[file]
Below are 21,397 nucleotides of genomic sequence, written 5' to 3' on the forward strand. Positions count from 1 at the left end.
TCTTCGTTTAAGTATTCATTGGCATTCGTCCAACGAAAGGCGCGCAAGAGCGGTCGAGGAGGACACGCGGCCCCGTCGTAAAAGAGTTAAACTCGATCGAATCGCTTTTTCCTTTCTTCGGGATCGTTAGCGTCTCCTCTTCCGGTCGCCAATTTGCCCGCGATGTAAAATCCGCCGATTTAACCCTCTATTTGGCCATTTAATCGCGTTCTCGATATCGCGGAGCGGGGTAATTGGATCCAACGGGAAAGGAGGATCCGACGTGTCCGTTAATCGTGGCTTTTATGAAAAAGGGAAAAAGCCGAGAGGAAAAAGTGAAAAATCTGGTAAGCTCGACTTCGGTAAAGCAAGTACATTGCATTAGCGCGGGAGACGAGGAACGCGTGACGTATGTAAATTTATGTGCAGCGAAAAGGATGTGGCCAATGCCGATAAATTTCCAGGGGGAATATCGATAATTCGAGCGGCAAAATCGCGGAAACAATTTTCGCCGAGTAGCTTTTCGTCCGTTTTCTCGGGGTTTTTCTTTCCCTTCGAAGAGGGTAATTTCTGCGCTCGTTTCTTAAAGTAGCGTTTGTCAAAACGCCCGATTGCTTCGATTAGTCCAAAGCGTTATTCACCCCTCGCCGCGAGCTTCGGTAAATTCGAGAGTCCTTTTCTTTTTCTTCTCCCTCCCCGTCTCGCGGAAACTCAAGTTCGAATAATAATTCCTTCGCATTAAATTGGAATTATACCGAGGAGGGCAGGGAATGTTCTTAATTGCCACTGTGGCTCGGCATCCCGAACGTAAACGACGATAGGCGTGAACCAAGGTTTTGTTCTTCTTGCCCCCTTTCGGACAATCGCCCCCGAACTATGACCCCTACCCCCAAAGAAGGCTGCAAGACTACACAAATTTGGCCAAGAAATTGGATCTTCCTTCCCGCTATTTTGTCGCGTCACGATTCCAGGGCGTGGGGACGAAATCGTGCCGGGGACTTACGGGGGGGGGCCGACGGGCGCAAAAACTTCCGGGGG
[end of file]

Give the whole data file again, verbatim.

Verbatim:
Below are 21,397 nucleotides of genomic sequence, written 5' to 3' on the forward strand. Positions count from 1 at the left end.
TCTTCGTTTAAGTATTCATTGGCATTCGTCCAACGAAAGGCGCGCAAGAGCGGTCGAGGAGGACACGCGGCCCCGTCGTAAAAGAGTTAAACTCGATCGAATCGCTTTTTCCTTTCTTCGGGATCGTTAGCGTCTCCTCTTCCGGTCGCCAATTTGCCCGCGATGTAAAATCCGCCGATTTAACCCTCTATTTGGCCATTTAATCGCGTTCTCGATATCGCGGAGCGGGGTAATTGGATCCAACGGGAAAGGAGGATCCGACGTGTCCGTTAATCGTGGCTTTTATGAAAAAGGGAAAAAGCCGAGAGGAAAAAGTGAAAAATCTGGTAAGCTCGACTTCGGTAAAGCAAGTACATTGCATTAGCGCGGGAGACGAGGAACGCGTGACGTATGTAAATTTATGTGCAGCGAAAAGGATGTGGCCAATGCCGATAAATTTCCAGGGGGAATATCGATAATTCGAGCGGCAAAATCGCGGAAACAATTTTCGCCGAGTAGCTTTTCGTCCGTTTTCTCGGGGTTTTTCTTTCCCTTCGAAGAGGGTAATTTCTGCGCTCGTTTCTTAAAGTAGCGTTTGTCAAAACGCCCGATTGCTTCGATTAGTCCAAAGCGTTATTCACCCCTCGCCGCGAGCTTCGGTAAATTCGAGAGTCCTTTTCTTTTTCTTCTCCCTCCCCGTCTCGCGGAAACTCAAGTTCGAATAATAATTCCTTCGCATTAAATTGGAATTATACCGAGGAGGGCAGGGAATGTTCTTAATTGCCACTGTGGCTCGGCATCCCGAACGTAAACGACGATAGGCGTGAACCAAGGTTTTGTTCTTCTTGCCCCCTTTCGGACAATCGCCCCCGAACTATGACCCCTACCCCCAAAGAAGGCTGCAAGACTACACAAATTTGGCCAAGAAATTGGATCTTCCTTCCCGCTATTTTGTCGCGTCACGATTCCAGGGCGTGGGGACGAAATCGTGCCGGGGACTTACGGGGGGGGGCCGACGGGCGCAAAAACTTCCGGGGG